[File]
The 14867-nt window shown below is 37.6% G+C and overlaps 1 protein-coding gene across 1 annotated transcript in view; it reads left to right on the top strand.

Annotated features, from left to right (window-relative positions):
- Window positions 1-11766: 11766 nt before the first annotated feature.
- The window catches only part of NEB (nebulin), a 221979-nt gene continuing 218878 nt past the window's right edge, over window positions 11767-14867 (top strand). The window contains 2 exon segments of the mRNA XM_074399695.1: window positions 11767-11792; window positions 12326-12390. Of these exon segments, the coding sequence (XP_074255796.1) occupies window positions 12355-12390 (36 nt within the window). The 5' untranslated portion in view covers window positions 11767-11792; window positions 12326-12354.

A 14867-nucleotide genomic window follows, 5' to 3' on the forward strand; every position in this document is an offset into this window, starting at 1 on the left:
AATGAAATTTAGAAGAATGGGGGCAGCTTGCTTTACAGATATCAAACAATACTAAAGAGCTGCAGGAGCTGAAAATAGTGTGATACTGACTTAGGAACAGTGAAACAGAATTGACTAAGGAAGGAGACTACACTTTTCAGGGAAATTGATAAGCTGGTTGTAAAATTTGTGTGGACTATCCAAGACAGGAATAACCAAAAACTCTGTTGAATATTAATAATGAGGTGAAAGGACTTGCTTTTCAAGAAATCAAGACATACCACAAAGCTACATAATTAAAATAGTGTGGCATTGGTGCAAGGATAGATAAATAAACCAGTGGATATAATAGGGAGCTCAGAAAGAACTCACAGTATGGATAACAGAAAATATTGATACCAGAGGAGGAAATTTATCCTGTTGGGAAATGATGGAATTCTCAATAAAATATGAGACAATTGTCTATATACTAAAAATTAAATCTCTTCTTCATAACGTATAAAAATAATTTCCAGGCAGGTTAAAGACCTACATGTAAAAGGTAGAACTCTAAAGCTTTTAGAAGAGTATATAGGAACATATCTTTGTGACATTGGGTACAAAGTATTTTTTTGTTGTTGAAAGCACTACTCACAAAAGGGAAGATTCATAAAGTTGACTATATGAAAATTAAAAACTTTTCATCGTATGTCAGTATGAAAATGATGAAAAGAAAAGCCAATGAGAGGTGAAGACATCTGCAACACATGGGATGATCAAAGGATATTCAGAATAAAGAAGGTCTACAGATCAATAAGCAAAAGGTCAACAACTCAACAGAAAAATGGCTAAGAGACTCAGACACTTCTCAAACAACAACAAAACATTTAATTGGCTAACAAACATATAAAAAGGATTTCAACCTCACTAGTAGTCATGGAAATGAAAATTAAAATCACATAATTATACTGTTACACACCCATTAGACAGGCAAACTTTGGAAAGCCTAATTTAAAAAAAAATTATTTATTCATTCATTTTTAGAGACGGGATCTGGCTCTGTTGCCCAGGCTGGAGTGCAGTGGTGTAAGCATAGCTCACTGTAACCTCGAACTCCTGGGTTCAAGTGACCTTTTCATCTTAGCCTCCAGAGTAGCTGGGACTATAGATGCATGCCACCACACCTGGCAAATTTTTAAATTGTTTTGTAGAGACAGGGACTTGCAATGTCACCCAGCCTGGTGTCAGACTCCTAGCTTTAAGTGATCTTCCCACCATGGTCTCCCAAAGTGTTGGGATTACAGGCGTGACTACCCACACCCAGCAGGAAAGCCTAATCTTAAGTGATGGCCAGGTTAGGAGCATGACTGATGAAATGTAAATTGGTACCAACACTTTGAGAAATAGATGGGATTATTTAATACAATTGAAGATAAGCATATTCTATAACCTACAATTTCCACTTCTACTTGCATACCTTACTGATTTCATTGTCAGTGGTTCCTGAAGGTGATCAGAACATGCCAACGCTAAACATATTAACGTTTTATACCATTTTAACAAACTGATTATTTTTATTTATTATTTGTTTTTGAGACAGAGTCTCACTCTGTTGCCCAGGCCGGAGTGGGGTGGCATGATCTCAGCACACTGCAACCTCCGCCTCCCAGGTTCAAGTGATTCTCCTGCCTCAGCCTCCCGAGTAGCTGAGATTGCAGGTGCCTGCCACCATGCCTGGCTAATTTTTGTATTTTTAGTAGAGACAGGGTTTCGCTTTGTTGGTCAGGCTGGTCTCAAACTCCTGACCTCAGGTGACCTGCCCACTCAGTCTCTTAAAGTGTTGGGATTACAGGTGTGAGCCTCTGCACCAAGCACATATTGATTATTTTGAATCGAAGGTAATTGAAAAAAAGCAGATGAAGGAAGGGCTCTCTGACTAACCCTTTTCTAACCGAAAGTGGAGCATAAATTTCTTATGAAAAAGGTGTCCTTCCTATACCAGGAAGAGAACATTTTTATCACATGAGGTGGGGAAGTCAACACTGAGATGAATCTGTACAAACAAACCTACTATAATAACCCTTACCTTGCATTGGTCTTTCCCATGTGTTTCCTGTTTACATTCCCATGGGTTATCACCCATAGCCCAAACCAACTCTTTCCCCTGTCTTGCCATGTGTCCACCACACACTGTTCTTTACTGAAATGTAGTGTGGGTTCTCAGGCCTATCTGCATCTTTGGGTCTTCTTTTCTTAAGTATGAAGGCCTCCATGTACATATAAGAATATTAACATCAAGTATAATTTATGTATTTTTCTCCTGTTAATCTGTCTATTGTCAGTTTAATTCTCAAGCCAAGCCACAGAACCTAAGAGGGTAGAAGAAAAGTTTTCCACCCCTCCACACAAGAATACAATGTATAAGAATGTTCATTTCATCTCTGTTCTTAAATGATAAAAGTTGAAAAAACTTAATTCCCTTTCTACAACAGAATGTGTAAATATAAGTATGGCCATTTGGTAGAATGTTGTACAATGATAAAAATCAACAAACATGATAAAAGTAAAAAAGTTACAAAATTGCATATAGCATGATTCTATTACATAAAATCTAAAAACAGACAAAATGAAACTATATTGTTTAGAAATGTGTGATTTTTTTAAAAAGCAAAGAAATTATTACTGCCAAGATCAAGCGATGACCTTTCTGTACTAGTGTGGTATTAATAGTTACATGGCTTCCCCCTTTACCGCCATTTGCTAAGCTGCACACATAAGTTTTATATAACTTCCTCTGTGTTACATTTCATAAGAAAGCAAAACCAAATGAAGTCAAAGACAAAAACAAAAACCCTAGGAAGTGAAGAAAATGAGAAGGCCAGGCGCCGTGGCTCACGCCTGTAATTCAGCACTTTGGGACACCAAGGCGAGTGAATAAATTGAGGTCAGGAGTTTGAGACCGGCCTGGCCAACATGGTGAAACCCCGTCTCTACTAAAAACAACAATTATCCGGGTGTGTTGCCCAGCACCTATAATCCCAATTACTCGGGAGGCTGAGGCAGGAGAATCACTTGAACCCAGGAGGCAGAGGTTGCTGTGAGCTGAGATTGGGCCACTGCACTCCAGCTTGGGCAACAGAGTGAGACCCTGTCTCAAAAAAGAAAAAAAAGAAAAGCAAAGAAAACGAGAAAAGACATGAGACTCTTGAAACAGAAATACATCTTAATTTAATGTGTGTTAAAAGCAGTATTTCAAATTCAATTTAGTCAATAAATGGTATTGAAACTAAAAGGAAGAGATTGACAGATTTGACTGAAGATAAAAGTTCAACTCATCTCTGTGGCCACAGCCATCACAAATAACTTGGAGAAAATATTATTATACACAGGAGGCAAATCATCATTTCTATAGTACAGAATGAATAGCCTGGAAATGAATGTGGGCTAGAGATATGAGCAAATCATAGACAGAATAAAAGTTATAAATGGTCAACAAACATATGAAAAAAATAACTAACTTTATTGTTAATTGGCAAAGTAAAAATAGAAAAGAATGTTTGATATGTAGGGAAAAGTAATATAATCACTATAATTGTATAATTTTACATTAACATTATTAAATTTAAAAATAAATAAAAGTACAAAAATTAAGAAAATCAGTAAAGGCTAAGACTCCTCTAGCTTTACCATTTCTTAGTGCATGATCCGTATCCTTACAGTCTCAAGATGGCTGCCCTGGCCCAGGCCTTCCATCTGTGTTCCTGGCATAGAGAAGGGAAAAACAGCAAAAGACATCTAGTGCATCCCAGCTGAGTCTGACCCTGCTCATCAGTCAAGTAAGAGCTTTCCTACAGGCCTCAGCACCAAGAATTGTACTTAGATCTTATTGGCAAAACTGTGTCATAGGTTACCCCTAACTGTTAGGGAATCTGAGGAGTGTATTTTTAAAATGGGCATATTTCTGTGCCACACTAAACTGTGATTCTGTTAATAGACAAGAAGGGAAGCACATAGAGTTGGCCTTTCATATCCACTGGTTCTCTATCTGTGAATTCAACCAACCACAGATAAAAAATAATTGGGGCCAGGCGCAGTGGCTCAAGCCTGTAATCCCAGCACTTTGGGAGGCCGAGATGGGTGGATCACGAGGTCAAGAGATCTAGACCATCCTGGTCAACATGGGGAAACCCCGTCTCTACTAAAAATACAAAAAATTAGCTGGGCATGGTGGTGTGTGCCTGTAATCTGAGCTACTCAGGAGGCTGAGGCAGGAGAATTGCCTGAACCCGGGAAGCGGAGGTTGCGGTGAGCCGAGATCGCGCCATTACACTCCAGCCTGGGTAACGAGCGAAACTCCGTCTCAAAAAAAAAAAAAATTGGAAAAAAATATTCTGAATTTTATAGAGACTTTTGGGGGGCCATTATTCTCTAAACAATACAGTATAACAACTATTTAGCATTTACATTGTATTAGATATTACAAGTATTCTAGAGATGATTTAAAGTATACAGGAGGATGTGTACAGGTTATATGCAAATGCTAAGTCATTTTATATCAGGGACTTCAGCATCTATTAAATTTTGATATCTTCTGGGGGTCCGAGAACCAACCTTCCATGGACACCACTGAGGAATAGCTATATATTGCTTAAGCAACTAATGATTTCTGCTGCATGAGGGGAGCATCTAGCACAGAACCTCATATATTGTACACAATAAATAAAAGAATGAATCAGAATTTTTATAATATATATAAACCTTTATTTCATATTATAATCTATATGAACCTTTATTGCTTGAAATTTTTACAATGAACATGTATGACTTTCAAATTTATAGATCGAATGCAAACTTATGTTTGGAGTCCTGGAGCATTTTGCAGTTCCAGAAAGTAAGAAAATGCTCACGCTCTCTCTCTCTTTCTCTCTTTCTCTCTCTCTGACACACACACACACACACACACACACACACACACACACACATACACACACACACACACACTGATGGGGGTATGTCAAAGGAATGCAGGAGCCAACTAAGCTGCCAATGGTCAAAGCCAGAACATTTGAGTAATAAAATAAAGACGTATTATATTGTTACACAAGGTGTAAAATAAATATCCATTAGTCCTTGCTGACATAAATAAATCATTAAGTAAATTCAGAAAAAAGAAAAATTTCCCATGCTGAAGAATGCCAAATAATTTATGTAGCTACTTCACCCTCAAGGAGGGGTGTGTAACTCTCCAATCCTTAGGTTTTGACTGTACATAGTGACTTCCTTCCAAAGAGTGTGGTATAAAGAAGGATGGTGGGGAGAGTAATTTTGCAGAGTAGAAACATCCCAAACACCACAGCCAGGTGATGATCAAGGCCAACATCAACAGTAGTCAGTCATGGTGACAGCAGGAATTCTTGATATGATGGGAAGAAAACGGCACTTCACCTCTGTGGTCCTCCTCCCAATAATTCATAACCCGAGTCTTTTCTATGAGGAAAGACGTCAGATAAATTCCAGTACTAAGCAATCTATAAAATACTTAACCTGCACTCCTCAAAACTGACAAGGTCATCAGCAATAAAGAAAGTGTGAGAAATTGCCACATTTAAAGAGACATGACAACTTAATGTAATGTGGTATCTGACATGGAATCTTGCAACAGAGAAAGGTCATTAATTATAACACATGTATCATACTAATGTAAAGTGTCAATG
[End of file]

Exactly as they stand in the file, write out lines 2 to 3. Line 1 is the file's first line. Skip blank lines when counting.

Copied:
Annotated features, from left to right (window-relative positions):
- Window positions 1-11766: 11766 nt before the first annotated feature.